I think that if you believe Momo is a "scold", you've misunderstood her character and motivations.


I think I get her character and motivations: she's interested in details, she wants things to work correctly, and she wants to help people by showing them how to conduct themselves well. She takes people's laziness personally, but she also finds such laziness unfair to everyone. There's nothing wrong with any of these things.

But being a scold is about what one does, not about one's motivations. I know how it works, because I used to be like Momo: she doesn't know how to shepherd people wisely; she only knows how to lecture to them - even if her lectures are indeed well-intentioned. And that she feels the need to do so even though she's incapable of doing so effectively, and that her need is tied to her selfish and personal wants and assessment of herself, make her wrong and naive. The thing about intentions is that they're invisible, and not necessarily correlated with the effect of the actions they might suggest to us. This isn't to say Momo's classmates are right in continuing to be unaware and uncareful, disregarding her suggestions, or disliking her. (And that teacher who shot down her idea is terrible.) If they understood what was good for them and their peers, they'd all line up, thank Momo, and ask her what they should be doing. But that's not what happens; Momo's sense of personal justice blinds her to what the people around her actually need based on where they are in life. Over on the best thing airing this season, the old guy got it right:




This is also precisely why I'm happy Chio's School Road didn't defend her behavior but also didn't come down hard on her, and gave her something good instead. She needs forgiveness as much as the lazy people around her.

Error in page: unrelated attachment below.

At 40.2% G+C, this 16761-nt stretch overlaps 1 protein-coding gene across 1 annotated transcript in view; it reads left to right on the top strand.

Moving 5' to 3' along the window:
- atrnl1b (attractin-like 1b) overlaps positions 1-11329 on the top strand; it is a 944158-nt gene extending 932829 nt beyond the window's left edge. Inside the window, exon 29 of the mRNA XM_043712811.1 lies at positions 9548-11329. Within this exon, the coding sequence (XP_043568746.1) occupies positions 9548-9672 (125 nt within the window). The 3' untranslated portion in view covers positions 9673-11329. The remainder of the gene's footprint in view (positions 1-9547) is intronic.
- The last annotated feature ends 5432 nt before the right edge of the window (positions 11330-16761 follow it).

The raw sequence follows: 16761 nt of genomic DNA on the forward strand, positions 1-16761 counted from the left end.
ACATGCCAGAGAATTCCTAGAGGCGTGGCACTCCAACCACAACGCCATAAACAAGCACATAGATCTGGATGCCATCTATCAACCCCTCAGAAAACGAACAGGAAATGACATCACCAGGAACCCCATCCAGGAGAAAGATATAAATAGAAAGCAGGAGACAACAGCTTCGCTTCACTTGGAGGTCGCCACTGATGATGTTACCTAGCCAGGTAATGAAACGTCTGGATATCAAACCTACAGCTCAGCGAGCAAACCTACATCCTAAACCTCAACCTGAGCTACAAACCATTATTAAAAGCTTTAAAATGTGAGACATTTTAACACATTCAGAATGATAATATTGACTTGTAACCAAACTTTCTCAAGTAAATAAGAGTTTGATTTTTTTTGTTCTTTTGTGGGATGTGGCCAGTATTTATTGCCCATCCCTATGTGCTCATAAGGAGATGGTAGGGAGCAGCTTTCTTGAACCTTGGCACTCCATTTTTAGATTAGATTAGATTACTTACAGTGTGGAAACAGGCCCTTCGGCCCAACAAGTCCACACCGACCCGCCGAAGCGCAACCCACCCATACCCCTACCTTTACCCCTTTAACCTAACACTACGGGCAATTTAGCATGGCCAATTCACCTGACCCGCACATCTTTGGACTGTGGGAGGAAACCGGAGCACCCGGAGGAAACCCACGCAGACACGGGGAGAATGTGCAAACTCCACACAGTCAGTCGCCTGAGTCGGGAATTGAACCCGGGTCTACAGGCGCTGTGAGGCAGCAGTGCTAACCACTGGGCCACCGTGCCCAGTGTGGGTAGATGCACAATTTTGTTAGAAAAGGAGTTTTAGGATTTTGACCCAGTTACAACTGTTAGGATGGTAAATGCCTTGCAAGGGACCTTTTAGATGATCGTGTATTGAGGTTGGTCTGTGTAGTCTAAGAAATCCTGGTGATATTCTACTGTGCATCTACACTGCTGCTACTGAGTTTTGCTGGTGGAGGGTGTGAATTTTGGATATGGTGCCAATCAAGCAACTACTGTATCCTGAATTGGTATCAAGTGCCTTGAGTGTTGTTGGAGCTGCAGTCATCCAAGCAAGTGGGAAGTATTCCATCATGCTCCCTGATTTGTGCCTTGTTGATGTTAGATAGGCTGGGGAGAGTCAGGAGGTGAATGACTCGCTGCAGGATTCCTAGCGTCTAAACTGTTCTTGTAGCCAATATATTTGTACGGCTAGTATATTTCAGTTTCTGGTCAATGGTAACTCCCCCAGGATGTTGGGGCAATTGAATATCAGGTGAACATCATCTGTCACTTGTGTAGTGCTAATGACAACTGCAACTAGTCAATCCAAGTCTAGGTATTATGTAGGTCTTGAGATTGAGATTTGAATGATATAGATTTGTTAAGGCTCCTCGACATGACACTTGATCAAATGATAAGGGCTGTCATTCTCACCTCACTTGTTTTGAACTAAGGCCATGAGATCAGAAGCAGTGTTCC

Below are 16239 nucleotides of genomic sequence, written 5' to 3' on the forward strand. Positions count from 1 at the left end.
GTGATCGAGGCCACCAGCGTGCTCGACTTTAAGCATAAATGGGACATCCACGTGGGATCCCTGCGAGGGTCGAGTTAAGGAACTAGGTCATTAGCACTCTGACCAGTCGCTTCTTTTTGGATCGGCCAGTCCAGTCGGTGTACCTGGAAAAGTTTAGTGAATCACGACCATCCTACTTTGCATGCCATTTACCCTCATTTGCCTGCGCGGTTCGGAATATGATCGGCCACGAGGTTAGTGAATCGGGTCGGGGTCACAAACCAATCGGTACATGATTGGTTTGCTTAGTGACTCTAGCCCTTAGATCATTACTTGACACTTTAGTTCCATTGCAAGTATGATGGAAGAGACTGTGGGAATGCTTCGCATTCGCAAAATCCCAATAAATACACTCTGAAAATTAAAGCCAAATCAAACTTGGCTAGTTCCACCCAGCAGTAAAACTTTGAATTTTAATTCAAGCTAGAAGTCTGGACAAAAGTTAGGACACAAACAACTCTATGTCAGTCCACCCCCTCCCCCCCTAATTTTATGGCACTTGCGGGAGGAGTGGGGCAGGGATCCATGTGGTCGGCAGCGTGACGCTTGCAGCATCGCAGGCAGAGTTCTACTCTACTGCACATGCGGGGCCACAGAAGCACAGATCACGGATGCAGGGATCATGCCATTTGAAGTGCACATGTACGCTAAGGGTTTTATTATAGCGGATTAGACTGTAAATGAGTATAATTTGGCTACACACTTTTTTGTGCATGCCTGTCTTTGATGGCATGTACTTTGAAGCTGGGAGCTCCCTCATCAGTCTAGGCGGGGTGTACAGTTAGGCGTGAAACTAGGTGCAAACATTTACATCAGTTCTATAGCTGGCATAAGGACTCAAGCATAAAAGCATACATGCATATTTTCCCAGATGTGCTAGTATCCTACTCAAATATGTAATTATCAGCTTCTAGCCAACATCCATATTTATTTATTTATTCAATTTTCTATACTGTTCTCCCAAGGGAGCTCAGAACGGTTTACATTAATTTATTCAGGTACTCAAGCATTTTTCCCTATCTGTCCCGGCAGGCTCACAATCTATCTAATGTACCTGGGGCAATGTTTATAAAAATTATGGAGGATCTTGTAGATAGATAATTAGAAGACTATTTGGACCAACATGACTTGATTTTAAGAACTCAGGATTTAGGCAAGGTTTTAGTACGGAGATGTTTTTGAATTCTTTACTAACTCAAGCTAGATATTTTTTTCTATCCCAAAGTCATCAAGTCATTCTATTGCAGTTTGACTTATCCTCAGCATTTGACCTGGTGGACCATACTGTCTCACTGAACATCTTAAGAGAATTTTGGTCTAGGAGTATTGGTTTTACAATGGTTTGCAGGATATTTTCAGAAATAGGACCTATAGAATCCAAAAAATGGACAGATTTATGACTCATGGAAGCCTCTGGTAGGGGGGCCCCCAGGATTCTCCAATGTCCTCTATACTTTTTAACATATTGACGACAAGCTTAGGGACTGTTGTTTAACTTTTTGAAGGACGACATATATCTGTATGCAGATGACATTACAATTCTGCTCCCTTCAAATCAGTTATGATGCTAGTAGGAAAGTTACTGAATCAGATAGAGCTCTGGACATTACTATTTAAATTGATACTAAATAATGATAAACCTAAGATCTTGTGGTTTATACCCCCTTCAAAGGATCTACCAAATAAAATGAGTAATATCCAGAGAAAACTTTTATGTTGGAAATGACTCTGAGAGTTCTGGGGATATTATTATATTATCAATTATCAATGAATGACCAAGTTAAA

So yes, Momo is a scold, even if she means well.
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Posted 8/26/18 , edited 8/26/18
I have not caught up yet, but I can agree with the panel Auroraloose posted, even if I am unaware of the context. I would not mind if there were more cases of righteous retribution and justice being served; yet, for all the peace that can be rendered when we enforce a sense of fairness where the world would not, it is truly something magnificent when one goes beyond with a concern for others.

It is one thing to punish the criminals and scumbag, but it is far finer and rarer to attempt prevention of injustices from happening to others, to save those from your own suffering. It goes beyond fighting for justice on one's behalf or those close out of duty, to enforce a sense of fairness; but goes to keep the unfairness of the world in check.

Kindness is a choice we all can make. It isn't a reflexive reaction like maliciousness or avarice, it is not an action that reduces us to the aftermath of someone else's lack of love. Kindness is not merely reciprocating politeness with politeness, or even general respect with respect. After all, bravery is only shown in the face of true terror. To be kind is to exercise and empathetic concern in the face of the world's cruelty, out of no will other than the desire to be good to others.

To summate, being kind is to treat others how you wish yourself to be treated, a sort of one sided golden rule, rather than how they treated you. Though applied on a more global scale.
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Posted 8/26/18 , edited 8/26/18
My thoughts on the last few episodes I watched:

+Based on personal experience, I am much like Momo in regards to friendship. I hold an idea of what the ideal friendship is like, but this more or less stymies the development of anything less than that. My desire for a bond so strong leaves me unwilling to accept anything less, and this intolerance has only grew the more I live in this isolation, admittingly. Adult life is terribly lonely. It is truthful. People with such an idealized view of friendship not only developed it in loneliness, but are lonely because of it, perhaps.

+Chio and Manana are not completely terrible individuals, and have some notable good qualities at times. The series seems to shift midway to their worse traits, so they are growing reminiscent of amoral and selfish protagonists. They are not necessarily villainous, by virtue of their lack of malice, but they are not too concerned with their impulsive acts or wanton greed. It calls back to a simpler time of adolescence it seems, where people were just developing a burgeoning sense of social conscientiousness. Instead of being conscientious on behalf of others, they are conscientious on behalf of themselves. Middle School and High School reputations obsessions. Now they just got to develop empathy, like we all did.